Hollywood's golden age alive and kicking at retirement home
JOHNNY WEISSMULLER |was said to walk the grounds of this retirement home letting out his trademark Tarzan yell.
Another resident wistfully recalls missing out on a date with Marilyn Monroe, while a third has stories about “Walt” or “Frank” – that is Walt Disney or Frank Sinatra.
Hollywood’s golden age may be long gone but it’s still very much alive and kicking at this retirement community north of Los Angeles, where a who’s who of the industry resides.
Here, you can meet a set director who worked on “Doctor Zhivago” or “Mutiny on the Bounty”, a film researcher who worked on “Star Trek”, “Chinatown” and “Fiddler on the Roof,” or a 103-year old actress who knew Sinatra and recently auditioned for a horror flick.
“The people here have done every kind of job you can imagine associated with film and television,” says Bob Beitcher, president and CEO of the Motion Picture and Television Fund (MPTF), which runs the home located in Woodland Hills.
“You have everything from publicists, to animators to character actors to directors, writers, wardrobe, costume, hair and makeup.”
Founded in 1921 by cinema pioneers Charlie Chaplin, Douglas Fairbanks, DW Griffith and Mary Pickford, the MPTF’s mission was initially focused on helping stars unable to make the transition from silent film to “talkies”.
The charitable organisation began with coin boxes that were placed at the studios, where actors could drop spare change to help industry professionals who often worked as freelancers and had no job protection.
Nearly a century later, the MPTF continues to take care of its own through donations, albeit on a much bigger scale, with the likes of George Clooney, Kirk Douglas and Steven Spielberg lending their support.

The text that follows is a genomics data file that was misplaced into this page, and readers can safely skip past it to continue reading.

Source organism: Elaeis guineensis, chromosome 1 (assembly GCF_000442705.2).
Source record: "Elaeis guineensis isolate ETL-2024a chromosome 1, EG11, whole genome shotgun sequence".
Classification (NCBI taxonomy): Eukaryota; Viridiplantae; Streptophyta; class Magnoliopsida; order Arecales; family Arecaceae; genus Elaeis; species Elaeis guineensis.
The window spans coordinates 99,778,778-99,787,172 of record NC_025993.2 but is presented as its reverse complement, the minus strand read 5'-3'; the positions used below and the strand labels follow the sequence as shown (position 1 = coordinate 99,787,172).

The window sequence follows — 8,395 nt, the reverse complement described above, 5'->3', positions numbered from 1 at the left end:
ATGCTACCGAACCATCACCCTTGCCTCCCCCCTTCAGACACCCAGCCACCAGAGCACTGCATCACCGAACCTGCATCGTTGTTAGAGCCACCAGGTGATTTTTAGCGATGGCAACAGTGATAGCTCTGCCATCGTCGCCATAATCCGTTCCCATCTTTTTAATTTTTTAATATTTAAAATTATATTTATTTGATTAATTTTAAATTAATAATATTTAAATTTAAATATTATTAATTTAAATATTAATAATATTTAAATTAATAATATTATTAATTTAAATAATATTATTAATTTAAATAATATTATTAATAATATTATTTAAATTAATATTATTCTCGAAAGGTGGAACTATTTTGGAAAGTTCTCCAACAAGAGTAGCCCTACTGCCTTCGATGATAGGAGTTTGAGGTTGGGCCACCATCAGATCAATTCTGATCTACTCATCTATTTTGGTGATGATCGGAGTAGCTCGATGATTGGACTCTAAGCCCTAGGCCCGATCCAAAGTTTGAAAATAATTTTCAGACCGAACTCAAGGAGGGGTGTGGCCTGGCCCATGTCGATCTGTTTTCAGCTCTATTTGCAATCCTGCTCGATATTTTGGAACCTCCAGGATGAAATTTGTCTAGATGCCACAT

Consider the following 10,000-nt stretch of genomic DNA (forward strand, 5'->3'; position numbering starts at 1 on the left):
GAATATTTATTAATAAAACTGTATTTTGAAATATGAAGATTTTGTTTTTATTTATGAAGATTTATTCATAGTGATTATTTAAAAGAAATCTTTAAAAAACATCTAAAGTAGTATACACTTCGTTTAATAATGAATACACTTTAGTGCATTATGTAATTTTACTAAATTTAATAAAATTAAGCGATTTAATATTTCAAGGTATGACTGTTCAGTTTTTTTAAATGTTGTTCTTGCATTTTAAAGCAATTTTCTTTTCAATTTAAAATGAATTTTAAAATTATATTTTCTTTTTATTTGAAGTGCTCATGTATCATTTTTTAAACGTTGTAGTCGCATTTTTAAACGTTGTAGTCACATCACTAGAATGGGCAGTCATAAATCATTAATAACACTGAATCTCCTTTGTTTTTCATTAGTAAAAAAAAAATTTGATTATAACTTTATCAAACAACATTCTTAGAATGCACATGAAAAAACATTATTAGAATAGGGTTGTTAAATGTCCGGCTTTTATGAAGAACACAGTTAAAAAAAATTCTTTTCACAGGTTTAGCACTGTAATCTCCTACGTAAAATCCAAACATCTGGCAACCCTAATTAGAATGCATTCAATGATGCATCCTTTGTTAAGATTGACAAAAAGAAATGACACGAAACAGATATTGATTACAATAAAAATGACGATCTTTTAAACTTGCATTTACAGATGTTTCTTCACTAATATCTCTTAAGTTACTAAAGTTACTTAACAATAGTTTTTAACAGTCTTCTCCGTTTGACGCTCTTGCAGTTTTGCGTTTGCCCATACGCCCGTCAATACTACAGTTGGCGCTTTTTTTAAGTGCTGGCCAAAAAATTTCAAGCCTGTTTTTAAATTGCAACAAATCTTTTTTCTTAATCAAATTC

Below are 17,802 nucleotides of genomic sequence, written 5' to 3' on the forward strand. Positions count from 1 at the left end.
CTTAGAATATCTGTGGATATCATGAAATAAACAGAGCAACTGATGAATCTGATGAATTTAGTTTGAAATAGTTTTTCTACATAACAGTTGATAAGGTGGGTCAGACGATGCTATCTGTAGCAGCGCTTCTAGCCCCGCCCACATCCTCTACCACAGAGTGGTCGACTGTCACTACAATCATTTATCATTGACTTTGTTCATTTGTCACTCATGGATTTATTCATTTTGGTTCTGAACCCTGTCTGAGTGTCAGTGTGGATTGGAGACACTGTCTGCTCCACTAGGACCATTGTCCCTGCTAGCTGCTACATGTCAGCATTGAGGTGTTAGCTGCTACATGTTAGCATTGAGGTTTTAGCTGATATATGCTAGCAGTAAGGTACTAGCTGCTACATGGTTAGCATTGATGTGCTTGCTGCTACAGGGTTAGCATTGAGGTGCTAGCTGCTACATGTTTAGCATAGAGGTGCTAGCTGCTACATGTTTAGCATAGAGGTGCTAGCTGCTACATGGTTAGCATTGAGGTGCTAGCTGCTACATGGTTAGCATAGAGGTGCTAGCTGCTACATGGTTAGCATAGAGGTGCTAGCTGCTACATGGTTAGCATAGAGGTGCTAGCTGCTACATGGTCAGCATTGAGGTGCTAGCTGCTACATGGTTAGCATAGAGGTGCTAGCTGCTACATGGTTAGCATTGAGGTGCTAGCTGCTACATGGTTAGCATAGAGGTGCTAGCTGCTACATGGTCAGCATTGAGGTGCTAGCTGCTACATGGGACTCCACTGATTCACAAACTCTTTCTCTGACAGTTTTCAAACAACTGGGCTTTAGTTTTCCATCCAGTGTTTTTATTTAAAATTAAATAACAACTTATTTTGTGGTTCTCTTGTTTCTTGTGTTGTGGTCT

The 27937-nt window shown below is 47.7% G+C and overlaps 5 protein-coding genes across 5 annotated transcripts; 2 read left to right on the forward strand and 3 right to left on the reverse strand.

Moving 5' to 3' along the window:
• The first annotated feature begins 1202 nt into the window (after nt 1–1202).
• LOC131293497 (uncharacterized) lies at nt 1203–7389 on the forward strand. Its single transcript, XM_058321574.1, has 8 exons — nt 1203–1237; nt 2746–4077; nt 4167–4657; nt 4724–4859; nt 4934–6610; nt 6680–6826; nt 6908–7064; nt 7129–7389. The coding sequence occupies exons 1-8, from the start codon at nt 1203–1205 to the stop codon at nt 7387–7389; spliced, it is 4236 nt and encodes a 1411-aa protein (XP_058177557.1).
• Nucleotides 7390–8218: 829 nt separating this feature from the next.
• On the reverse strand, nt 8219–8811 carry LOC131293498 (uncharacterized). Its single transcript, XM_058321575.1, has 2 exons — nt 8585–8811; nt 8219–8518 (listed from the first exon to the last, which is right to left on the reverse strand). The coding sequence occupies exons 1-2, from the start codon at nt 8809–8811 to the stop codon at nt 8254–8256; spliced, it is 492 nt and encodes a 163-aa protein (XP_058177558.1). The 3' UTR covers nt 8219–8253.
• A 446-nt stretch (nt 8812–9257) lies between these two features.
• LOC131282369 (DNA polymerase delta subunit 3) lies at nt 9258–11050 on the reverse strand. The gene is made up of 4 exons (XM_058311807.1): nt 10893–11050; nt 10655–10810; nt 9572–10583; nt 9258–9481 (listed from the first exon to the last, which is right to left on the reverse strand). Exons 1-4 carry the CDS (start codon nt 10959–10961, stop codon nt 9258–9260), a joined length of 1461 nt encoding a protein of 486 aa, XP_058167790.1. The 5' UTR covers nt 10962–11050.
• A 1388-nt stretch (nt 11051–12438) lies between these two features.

“No other industry in the world has done something like this and this is what makes it so remarkable,” Beitcher says.
“People who work in the industry are like gypsies,” he adds. “They move from place to place, uproot their families to move to Louisiana, to New York or to Europe ... and many do physical labour on a film or TV set that is hard on them.”
About half of the 165 residents at the retirement home pay for their room and board, which ranges from $3,400 to $6,100 (Bt121,500 to Bt218,000) a month, and the Fund pays for the other half unable to afford the cost.
Though a few of the retirees on the sprawling 40-acre campus are well-known in the industry, the majority are cast and crew members who spent their careers working quietly behind the scenes and never got on-screen billing.
Steven Kohler, 87, can make your head spin as he ticks off the names of some of the greats he rubbed shoulders with during his long career as a set dresser.
“Oh yeah, the crew would all sit together for lunch sometimes during filming,” he says, recalling his time on the set of the 1965 epic drama “Doctor Zhivago”, starring Omar Sharif and Julie Christie.
Marlon Brando, whom Kohler got to know during filming of the 1962 historical drama “Mutiny on the Bounty,” was nothing more than a kind-hearted gentleman, he says.
“The bigger they were, the more friendly they were,” says Kohler, sitting in his impeccably decorated cottage at the retirement home, where he moved nearly five years ago.
“Brando was very generous. He helped people without anybody knowing.”
Fellow resident Robert Mirisch, 77, whose family ran the Mirisch Company, one of Hollywood’s top independent production companies in the 1960s, for his part likes to recall his missed date with Marilyn Monroe.
He had met Monroe during filming of the romantic comedy “Some Like it Hot,” produced by his family’s company, and ended up being invited to accompany the sultry star to the movie’s premiere in New York.
Only problem was that he had plans to visit his ailing father at the time and politely said ‘no.’
“So I’m the guy who turned down a date with Marilyn Monroe and my father had the gall to live numbers of years after that,” jokes Mirisch, who was an entertainment industry attorney and who bears an uncanny resemblance to Bob Hope.
But living at the retirement home is not all about showbiz memories, playing poker or doing laps at the pool donated by Jodie Foster.
A number of the retirees put their creative talents to use at the community’s in-house TV station where they produce original programming – including a comedy called “Law and Disorder,” documentaries and game shows – that is mixed with Hollywood movies and sitcom reruns.
“Channel 22 proves creativity doesn’t end when you are 65,” Beitcher says.
Some of the residents, such as 103-year-old Connie Sawyer, also still work professionally and are not ready to call it quits.
Sawyer, whose filmography includes a role in “A Hole in the Head,” starring Frank Sinatra, as well as dozens of other movies and television series, last year appeared in a Super Bowl commercial and just recently auditioned for a horror movie.
“I’m still waiting to hear from them if I got the role,” she says.